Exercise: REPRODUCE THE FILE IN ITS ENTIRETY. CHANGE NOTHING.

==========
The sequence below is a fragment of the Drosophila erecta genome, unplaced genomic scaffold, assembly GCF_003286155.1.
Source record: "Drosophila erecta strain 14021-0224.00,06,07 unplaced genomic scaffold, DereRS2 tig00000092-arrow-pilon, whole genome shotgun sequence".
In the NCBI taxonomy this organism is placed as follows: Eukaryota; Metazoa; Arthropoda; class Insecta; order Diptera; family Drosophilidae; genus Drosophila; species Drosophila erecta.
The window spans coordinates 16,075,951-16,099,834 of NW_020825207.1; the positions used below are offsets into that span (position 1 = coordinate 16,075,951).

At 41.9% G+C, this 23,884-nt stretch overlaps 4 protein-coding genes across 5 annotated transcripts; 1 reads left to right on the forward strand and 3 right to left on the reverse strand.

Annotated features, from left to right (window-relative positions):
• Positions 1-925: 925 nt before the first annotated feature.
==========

The sequence below is a fragment of the Drosophila erecta genome, unplaced genomic scaffold, assembly GCF_003286155.1.
Source record: "Drosophila erecta strain 14021-0224.00,06,07 unplaced genomic scaffold, DereRS2 tig00000092-arrow-pilon, whole genome shotgun sequence".
In the NCBI taxonomy this organism is placed as follows: Eukaryota; Metazoa; Arthropoda; class Insecta; order Diptera; family Drosophilidae; genus Drosophila; species Drosophila erecta.
The window spans coordinates 16,075,951-16,099,834 of NW_020825207.1; the positions used below are offsets into that span (position 1 = coordinate 16,075,951).

At 41.9% G+C, this 23,884-nt stretch overlaps 4 protein-coding genes across 5 annotated transcripts; 1 reads left to right on the forward strand and 3 right to left on the reverse strand.

Annotated features, from left to right (window-relative positions):
• Positions 1-925: 925 nt before the first annotated feature.